[Wasabi Proposal] End user search language
Mikkel Kamstrup Erlandsen
mikkel.kamstrup at gmail.com
Wed Feb 14 05:29:05 PST 2007
2007/2/13, Calum Benson <Calum.Benson at sun.com>:
> On Mon, 2007-01-29 at 12:51 +0100, Mikkel Kamstrup Erlandsen wrote:
> > 2007/1/29, Jean-Francois Dockes <jean-francois.dockes at wanadoo.fr>:
> > Mikkel Kamstrup Erlandsen writes:
> > > Hi All,
> > >
> > > I put together a first take on formalizing an end user
> > search language.
> > >
> > > http://wiki.freedesktop.org/wiki/WasabiUserSearchLanguage
> > - Which of OR and AND has priority ? (does (A AND B OR C) mean
> > ((A AND B) OR C) or (A AND (B OR C)) ?
> > I guess it is standard that AND takes precedence over OR, but maybe it
> > makes sense to reverse that in our case.
> This is a perennial problem with designing boolean query UIs for average
> (i.e. non-mathematically-trained) users-- they expect "and", "or" and
> "not" to mean the same as they do in everyday language, but often they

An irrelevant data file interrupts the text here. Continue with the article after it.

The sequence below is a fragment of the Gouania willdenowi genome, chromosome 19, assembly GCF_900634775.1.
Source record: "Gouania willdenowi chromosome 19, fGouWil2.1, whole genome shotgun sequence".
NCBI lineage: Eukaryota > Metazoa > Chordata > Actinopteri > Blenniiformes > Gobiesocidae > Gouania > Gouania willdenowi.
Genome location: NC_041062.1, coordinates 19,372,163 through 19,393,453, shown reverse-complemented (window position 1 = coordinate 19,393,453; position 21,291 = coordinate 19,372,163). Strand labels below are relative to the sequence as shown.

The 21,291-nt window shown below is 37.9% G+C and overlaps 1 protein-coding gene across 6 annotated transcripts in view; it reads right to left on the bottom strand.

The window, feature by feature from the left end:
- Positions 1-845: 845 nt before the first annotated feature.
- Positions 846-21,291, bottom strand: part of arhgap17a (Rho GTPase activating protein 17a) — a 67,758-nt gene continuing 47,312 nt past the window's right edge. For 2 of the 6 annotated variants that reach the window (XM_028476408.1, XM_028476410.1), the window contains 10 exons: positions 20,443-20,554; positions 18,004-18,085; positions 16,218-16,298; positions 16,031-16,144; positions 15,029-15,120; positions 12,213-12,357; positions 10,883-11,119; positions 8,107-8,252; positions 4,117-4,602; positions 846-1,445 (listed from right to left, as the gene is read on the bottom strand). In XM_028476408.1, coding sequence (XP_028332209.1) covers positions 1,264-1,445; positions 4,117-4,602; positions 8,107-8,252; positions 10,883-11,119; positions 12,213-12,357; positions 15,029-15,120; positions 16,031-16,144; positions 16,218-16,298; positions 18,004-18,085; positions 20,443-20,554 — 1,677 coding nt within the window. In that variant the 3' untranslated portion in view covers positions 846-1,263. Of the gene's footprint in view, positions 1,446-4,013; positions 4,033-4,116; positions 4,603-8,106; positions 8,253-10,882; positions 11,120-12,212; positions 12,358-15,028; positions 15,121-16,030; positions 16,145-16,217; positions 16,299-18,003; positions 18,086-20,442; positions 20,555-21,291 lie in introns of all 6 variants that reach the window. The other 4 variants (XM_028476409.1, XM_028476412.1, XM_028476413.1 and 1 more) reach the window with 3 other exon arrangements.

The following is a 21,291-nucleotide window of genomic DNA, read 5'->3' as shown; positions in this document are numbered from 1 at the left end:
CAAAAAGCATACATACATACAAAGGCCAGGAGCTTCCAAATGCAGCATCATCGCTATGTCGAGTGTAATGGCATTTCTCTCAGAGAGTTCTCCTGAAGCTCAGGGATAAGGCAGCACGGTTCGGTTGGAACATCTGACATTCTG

> don't. E.g.:
> - User asks for a list of "blue things and red things", and gets back a
> list of things that are both blue AND red (which in many contexts is an
> empty list).
> - User asks for a list of things that are "not blue or green", and gets
> back a list of things that are every colour except blue (including
> FWIW, this is why I personally prefer something like the eBay search
> "language" to Google's-- I always find it easier to remember how to
> construct more complex queries, and they never involve typing "and" or
> "or" :) (But of course, I'm not really your "average user" either.)
I was not familiar with the eBay search language. I must say that I'm not
really thrilled at they way they use braces - ie. they are not
subexpressions. Also - you have to read the language spec to know what they
Also, I must say that I've got cold feet with regards to let OR have
precedence over AND. Is it not safe to assume that people that use logical
operators (which I'm willing to bet is a minority) knows that AND usually
takes precedence over OR?
An alternative could be to let whitespace be a SAND="Strong AND" that takes
precedence over normal AND. That way your "blue things and red things" would
find the expected. This may have unwanted consequences though, I haven't
really thought it through.
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